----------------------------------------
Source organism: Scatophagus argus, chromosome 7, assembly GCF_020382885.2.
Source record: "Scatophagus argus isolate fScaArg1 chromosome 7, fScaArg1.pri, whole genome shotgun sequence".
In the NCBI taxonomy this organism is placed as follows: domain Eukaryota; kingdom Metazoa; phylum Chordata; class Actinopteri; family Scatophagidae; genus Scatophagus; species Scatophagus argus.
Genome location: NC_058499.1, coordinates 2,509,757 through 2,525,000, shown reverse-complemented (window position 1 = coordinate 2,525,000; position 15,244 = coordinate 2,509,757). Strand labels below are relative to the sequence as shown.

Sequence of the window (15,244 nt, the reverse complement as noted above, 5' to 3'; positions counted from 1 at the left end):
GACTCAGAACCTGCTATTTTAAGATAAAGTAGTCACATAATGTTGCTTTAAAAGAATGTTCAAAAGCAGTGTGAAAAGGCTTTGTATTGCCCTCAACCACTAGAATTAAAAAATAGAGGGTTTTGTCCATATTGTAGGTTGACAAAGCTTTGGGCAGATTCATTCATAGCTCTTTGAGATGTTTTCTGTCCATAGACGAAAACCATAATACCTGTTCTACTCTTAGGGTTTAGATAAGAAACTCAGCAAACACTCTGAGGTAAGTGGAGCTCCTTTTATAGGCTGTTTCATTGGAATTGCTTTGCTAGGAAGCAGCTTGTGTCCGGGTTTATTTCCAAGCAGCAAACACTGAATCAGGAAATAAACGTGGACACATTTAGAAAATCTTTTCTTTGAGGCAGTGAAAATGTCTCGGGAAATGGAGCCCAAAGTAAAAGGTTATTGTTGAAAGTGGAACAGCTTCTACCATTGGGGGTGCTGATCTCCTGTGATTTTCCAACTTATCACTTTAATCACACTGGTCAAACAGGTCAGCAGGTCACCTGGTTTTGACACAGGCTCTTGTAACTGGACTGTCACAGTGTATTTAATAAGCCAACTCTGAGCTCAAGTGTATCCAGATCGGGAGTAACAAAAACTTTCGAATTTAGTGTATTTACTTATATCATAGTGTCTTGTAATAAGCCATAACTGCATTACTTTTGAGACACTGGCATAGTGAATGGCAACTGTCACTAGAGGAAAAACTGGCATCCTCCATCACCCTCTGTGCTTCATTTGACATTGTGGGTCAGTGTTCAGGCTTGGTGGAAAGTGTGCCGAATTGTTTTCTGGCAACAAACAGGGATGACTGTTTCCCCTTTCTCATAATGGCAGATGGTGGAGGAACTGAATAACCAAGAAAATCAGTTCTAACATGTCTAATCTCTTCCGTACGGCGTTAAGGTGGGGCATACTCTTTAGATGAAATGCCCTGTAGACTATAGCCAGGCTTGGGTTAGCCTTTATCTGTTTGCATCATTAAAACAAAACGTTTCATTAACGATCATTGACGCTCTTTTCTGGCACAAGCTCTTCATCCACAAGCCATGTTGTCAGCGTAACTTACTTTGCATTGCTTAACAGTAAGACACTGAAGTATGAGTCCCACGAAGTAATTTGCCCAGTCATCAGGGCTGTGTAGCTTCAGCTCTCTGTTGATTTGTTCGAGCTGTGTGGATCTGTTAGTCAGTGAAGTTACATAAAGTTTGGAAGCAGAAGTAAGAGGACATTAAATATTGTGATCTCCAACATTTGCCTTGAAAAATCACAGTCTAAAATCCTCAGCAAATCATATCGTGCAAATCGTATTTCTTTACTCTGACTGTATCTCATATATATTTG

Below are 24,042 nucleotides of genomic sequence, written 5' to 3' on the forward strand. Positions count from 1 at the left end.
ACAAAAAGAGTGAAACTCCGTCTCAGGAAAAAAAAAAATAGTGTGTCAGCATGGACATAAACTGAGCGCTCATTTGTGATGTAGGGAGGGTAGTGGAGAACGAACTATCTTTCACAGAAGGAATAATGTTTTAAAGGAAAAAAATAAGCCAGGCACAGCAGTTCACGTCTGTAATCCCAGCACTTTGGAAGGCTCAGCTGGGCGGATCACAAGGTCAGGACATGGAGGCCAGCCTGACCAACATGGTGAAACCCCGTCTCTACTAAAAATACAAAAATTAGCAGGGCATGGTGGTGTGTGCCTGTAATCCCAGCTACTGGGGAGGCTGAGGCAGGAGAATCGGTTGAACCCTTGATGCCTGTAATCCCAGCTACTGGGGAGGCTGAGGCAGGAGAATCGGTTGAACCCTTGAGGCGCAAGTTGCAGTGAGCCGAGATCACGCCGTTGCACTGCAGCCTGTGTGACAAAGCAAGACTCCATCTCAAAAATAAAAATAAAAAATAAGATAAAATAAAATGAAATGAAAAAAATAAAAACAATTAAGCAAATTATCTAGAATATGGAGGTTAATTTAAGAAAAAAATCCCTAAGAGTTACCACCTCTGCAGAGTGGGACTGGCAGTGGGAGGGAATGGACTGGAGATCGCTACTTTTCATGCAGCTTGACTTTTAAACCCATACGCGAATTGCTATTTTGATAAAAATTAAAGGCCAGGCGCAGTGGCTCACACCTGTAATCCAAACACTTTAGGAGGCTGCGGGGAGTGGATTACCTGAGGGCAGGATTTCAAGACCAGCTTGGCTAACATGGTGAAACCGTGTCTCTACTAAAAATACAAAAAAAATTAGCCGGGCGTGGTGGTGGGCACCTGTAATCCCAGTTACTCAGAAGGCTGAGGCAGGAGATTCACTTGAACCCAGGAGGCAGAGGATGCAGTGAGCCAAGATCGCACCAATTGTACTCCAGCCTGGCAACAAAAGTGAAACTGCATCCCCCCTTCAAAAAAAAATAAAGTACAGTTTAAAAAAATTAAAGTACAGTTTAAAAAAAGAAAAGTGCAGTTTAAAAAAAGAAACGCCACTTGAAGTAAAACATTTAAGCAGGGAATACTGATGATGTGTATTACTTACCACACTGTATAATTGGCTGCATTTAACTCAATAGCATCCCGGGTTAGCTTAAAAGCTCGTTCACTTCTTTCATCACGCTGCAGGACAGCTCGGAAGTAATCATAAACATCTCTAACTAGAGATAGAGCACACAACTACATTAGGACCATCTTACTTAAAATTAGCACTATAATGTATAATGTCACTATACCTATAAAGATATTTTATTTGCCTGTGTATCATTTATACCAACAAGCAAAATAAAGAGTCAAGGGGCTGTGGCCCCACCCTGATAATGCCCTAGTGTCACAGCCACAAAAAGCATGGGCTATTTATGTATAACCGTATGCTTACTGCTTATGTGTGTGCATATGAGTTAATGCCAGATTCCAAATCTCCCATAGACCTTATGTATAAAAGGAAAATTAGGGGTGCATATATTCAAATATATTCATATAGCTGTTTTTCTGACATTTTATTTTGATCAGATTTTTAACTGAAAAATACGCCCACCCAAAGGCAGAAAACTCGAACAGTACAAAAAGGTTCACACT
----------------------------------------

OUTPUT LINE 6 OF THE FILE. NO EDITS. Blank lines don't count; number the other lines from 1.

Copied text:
GACTCAGAACCTGCTATTTTAAGATAAAGTAGTCACATAATGTTGCTTTAAAAGAATGTTCAAAAGCAGTGTGAAAAGGCTTTGTATTGCCCTCAACCACTAGAATTAAAAAATAGAGGGTTTTGTCCATATTGTAGGTTGACAAAGCTTTGGGCAGATTCATTCATAGCTCTTTGAGATGTTTTCTGTCCATAGACGAAAACCATAATACCTGTTCTACTCTTAGGGTTTAGATAAGAAACTCAGCAAACACTCTGAGGTAAGTGGAGCTCCTTTTATAGGCTGTTTCATTGGAATTGCTTTGCTAGGAAGCAGCTTGTGTCCGGGTTTATTTCCAAGCAGCAAACACTGAATCAGGAAATAAACGTGGACACATTTAGAAAATCTTTTCTTTGAGGCAGTGAAAATGTCTCGGGAAATGGAGCCCAAAGTAAAAGGTTATTGTTGAAAGTGGAACAGCTTCTACCATTGGGGGTGCTGATCTCCTGTGATTTTCCAACTTATCACTTTAATCACACTGGTCAAACAGGTCAGCAGGTCACCTGGTTTTGACACAGGCTCTTGTAACTGGACTGTCACAGTGTATTTAATAAGCCAACTCTGAGCTCAAGTGTATCCAGATCGGGAGTAACAAAAACTTTCGAATTTAGTGTATTTACTTATATCATAGTGTCTTGTAATAAGCCATAACTGCATTACTTTTGAGACACTGGCATAGTGAATGGCAACTGTCACTAGAGGAAAAACTGGCATCCTCCATCACCCTCTGTGCTTCATTTGACATTGTGGGTCAGTGTTCAGGCTTGGTGGAAAGTGTGCCGAATTGTTTTCTGGCAACAAACAGGGATGACTGTTTCCCCTTTCTCATAATGGCAGATGGTGGAGGAACTGAATAACCAAGAAAATCAGTTCTAACATGTCTAATCTCTTCCGTACGGCGTTAAGGTGGGGCATACTCTTTAGATGAAATGCCCTGTAGACTATAGCCAGGCTTGGGTTAGCCTTTATCTGTTTGCATCATTAAAACAAAACGTTTCATTAACGATCATTGACGCTCTTTTCTGGCACAAGCTCTTCATCCACAAGCCATGTTGTCAGCGTAACTTACTTTGCATTGCTTAACAGTAAGACACTGAAGTATGAGTCCCACGAAGTAATTTGCCCAGTCATCAGGGCTGTGTAGCTTCAGCTCTCTGTTGATTTGTTCGAGCTGTGTGGATCTGTTAGTCAGTGAAGTTACATAAAGTTTGGAAGCAGAAGTAAGAGGACATTAAATATTGTGATCTCCAACATTTGCCTTGAAAAATCACAGTCTAAAATCCTCAGCAAATCATATCGTGCAAATCGTATTTCTTTACTCTGACTGTATCTCATATATATTTG